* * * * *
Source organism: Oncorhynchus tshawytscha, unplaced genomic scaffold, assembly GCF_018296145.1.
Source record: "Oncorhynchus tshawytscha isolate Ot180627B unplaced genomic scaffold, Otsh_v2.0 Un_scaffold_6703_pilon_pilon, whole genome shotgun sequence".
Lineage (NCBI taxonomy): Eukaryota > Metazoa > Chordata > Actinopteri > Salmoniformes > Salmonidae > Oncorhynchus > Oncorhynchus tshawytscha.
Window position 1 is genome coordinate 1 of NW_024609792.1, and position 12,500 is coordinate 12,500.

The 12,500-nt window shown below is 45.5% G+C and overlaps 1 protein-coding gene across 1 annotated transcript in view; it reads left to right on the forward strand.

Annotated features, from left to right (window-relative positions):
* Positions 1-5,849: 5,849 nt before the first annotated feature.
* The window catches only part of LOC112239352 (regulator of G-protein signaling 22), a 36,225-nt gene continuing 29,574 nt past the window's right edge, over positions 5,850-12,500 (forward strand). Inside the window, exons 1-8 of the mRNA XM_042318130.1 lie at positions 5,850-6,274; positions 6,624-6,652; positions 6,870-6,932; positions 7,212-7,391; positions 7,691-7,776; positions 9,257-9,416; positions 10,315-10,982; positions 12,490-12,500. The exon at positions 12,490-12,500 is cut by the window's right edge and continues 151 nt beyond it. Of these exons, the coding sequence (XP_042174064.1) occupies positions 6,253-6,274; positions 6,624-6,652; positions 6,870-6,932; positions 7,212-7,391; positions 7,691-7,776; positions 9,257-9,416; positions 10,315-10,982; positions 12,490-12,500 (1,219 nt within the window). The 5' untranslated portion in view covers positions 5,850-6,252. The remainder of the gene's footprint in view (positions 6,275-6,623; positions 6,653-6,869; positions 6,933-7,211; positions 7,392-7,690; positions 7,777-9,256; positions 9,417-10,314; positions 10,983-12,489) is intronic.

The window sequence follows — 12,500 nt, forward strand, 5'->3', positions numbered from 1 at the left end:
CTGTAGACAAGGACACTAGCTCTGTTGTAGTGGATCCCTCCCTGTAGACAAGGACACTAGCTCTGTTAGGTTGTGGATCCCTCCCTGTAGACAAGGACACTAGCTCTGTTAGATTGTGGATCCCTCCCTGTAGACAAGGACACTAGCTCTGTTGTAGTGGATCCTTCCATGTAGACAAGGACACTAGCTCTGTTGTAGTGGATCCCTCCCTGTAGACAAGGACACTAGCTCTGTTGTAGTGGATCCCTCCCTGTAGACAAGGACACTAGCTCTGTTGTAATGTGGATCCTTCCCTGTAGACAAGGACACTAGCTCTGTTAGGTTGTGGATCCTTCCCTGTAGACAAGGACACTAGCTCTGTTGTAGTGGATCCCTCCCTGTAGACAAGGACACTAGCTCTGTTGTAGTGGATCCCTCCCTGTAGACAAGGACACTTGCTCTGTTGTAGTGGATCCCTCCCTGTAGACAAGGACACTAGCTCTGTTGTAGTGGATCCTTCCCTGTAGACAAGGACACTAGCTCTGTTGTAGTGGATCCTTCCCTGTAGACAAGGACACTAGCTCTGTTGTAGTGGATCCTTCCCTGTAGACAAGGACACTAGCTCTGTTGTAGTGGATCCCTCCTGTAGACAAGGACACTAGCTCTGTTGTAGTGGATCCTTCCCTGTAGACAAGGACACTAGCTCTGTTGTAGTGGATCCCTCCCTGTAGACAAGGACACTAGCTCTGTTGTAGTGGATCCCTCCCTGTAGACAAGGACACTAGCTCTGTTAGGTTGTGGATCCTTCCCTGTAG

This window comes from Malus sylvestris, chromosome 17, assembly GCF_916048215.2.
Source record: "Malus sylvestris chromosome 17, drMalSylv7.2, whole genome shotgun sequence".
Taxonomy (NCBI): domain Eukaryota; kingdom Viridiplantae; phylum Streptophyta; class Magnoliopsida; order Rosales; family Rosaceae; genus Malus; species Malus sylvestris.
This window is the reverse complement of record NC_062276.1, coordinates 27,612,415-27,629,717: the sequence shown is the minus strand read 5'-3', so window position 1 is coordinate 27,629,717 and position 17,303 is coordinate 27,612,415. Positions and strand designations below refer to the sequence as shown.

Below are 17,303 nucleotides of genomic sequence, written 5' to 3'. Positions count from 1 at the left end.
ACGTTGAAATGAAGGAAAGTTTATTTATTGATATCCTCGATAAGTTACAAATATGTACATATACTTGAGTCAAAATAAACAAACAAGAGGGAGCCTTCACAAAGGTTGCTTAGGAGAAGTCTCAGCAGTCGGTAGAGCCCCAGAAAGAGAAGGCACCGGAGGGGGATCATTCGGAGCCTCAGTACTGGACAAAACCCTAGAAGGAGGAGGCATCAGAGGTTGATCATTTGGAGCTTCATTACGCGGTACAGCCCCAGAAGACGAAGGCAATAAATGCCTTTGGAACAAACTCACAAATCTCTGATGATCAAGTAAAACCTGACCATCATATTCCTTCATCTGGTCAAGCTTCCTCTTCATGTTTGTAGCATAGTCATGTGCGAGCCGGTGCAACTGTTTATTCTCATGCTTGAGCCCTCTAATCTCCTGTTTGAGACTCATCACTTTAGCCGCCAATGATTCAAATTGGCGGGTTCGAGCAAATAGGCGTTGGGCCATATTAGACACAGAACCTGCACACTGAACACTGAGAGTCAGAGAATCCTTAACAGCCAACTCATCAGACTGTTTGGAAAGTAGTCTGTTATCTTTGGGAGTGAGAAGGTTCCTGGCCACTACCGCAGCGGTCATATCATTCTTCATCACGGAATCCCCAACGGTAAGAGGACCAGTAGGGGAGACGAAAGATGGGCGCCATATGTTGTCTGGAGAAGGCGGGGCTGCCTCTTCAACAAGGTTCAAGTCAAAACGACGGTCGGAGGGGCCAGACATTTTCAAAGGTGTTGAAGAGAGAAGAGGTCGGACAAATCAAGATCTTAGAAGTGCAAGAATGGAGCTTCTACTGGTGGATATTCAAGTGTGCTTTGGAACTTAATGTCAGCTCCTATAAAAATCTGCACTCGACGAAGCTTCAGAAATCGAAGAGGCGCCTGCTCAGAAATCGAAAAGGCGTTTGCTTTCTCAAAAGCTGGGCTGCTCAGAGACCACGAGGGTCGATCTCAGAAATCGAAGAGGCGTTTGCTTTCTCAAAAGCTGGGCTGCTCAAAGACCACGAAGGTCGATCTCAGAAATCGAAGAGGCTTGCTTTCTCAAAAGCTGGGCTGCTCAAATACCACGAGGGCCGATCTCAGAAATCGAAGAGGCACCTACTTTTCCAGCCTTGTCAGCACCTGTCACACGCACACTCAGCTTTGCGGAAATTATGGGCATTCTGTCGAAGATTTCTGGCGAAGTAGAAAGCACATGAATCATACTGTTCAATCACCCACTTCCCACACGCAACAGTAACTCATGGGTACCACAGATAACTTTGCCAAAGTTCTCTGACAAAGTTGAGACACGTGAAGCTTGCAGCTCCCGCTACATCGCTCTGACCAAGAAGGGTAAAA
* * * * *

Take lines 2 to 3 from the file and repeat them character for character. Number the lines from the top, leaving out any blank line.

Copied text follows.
Source record: "Oncorhynchus tshawytscha isolate Ot180627B unplaced genomic scaffold, Otsh_v2.0 Un_scaffold_6703_pilon_pilon, whole genome shotgun sequence".
Lineage (NCBI taxonomy): Eukaryota > Metazoa > Chordata > Actinopteri > Salmoniformes > Salmonidae > Oncorhynchus > Oncorhynchus tshawytscha.